But if Marcion says that the sole reason that the Stranger did not come previously was that at the last his grace might be seen, [let him know] that God had already shown a small measure of grace in connection with His justice, so that His great grace was not deemed strange when it was manifested in its time. And therefore He who showed a small measure of grace towards Adam at that time—when no strange God had shown his grace towards him—is known to be the same (God) who showed great [P. 60.] grace at this time, (a grace) of which they say that it is the grace of the Stranger. For God had decreed this in His justice concerning Adam, (saying) that 'In the day that thou eatest thereof thou shalt surely die.' For our God decreed justly and in order that He might in His love warn Adam who was existing in a good state, lest he should exist in an evil state. But when Adam did not take warning and fell from grace, Justice overtook him, according as it (had) decreed that 'In the day that thou eatest thereof thou shalt surely die.' But God turned in [the way] of grace and tempered the harshness of justice, that Adam might not die that very day but that he might live nine hundred and thirty years [and] then die.

[As He gave to Adam] nine hundred and thirty years at that time on account of His compassion, (so) He has kept him alive even now in the life everlasting on account of His grace. For He gave to him in the beginning a temporal life, in order to show that. . . . For He gave to Adam in mercy—which (signifies [P. 61.] that) He gave to him by means of our Lord—life everlasting. But if they apply the term 'strangeness' to every (?) grace, then (?) also in relation to Adam 'strangeness' was displayed. For the same (God) decreed that, 'In the day that thou eatest |xxix thou shalt die'—and how is He found keeping him alive for nine hundred and thirty years ?

About John, again, from whence ... let the Jews therefore be asked whether John did come, or no. . . . [If he says] that John did come, from whence hast thou this, O Marcion ? [1.38.] Perhaps he says from the testimony to Isu. . . .8

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[P.62] The Jews say that in the days of the Messenger the King's Son [l. 6.] also comes, seeing that John also when he [heard] the report of [Isu] that he had come [asked] him, 'Hast thou then come, or look we for another ?' 9 And he (i.e. John the Baptist) does not say, 'they look,' but 'we look,' in order to show that he and his contemporaries, in his own days and in those of his contemporaries, were looking for Him.

If therefore the Jews say that if Elijah comes the Messiah also has come, and (as) John thought concerning Isu, when He came, that He was he, was not this because he firmly believed that he was to come in his own days, even John's ? On that account he thought concerning Him, when He came, that it was he, or did not even John know when the Messiah was to come ? And why then did he (i.e. John) come ? If he came to smooth the way before Him, then he came to clear away stones. But if he came to call sinners to repentance and to baptize the [P. 63.] repentant, he was sent to purge away sins by means of water. It is evident that these were prepared as it were for the guest-chamber of Him that was to come, and it is manifest that He has come. If He dwells in pure hearts, He is therefore spiritual; but if He who was coming was not spiritual, because He was David's Son, let him (i.e. Marcion) explain to us which was the way that John (was) smoothing for Him. For in honour of kings, or kings' sons, ways are levelled and stones cleared away before them. But before (the coming of) this One he said that minds should be purified. What is probable ? That David's Son . . .10 |xxx not to David himself ? Or can it be that David also, in the days of his sovereignty, was dwelling in minds and not in palaces ? And if David was dwelling in palaces, and also David's son is to dwell in palaces, what (was) John preparing for him ? minds instead of palaces ? Or can it be that John smoothed ways and prepared palaces, though he was not even dwelling in the cultivated land ?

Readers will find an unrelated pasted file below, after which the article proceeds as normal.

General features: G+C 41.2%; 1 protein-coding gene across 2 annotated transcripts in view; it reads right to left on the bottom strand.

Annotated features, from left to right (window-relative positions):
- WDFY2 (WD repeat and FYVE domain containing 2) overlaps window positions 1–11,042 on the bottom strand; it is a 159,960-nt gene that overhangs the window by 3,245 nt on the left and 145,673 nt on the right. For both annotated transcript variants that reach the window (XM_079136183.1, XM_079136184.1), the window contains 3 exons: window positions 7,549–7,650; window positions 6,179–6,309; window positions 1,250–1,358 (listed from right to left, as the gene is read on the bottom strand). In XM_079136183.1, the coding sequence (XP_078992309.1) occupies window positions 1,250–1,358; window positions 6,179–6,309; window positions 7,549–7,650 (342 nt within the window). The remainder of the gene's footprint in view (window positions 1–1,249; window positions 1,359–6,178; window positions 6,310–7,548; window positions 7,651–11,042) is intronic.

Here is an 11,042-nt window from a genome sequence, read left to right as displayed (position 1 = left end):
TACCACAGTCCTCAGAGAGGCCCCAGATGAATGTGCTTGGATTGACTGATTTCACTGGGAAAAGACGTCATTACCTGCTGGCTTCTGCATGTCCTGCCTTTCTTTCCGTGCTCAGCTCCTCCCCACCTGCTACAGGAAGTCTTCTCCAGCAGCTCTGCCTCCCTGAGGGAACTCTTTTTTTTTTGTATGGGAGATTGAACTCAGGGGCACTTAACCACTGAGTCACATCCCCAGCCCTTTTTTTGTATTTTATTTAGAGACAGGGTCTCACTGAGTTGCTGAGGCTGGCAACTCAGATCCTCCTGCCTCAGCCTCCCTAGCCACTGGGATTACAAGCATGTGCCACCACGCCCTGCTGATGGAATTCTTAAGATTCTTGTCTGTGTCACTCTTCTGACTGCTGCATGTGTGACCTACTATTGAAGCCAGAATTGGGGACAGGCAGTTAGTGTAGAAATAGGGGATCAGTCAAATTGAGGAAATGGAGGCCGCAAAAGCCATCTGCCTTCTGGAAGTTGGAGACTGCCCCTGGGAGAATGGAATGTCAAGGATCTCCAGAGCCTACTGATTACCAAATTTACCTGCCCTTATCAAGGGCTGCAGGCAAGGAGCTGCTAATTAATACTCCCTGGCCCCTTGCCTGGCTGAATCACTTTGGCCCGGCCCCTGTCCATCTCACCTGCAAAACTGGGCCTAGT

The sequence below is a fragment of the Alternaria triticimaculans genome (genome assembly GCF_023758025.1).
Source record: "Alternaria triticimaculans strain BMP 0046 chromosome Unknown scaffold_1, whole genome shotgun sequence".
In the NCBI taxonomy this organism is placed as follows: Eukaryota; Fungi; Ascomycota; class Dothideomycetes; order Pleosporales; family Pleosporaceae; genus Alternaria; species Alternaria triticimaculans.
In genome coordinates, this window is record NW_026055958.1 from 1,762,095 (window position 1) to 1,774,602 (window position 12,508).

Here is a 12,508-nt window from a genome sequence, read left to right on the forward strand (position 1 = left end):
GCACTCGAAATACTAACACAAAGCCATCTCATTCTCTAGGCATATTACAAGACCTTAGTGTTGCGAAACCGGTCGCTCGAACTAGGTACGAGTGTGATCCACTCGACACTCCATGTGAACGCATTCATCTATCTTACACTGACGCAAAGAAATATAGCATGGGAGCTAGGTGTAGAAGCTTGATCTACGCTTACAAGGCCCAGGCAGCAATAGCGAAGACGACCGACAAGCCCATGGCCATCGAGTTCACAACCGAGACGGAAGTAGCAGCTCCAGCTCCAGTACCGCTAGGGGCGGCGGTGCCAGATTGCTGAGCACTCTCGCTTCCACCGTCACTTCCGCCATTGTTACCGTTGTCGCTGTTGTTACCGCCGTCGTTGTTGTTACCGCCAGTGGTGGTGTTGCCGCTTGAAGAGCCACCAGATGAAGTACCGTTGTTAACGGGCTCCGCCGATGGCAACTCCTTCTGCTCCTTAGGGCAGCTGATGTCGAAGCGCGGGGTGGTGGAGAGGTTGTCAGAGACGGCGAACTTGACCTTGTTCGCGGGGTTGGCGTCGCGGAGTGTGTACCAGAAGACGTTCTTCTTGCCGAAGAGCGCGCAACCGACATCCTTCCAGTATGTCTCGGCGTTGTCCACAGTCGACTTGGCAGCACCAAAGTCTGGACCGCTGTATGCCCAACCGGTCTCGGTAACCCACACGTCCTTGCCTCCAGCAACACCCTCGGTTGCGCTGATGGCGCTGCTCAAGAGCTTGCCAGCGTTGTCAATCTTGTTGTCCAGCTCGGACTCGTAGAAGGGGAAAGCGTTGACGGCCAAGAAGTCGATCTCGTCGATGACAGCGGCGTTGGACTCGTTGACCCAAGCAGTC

[P. 64.] But nevertheless, although John was the Messenger of the kingdom, he did not go straight to the capital of the kingdom. Why did he leave the cultivated land and go out to the desert ? Or can it be that he who sent him came into the desert and that on that account he who was sent also was preaching in the desert ? But if they drove him out, did they not treat him rightly ? For what did they see in him that was likely to make them believe that he was the Messenger of Him who was coming ? Perhaps (they were convinced by) the fact that he was imprisoned, or that he was removed, or that the girl played with his skull! But perhaps thou wilt say that they did these things to John by the power of Herod. And if he is the Messenger of that Messiah to all nations, was he really not greater than Herod even there ? Or can it be that even the general of Herod was greater than the King of the. nations ? . . . But if thou sayest that these men, on account of their subjection, were more submissive [P. 65.] than . . ., whereas Herod was not subjected and submissive but he subjected. . . .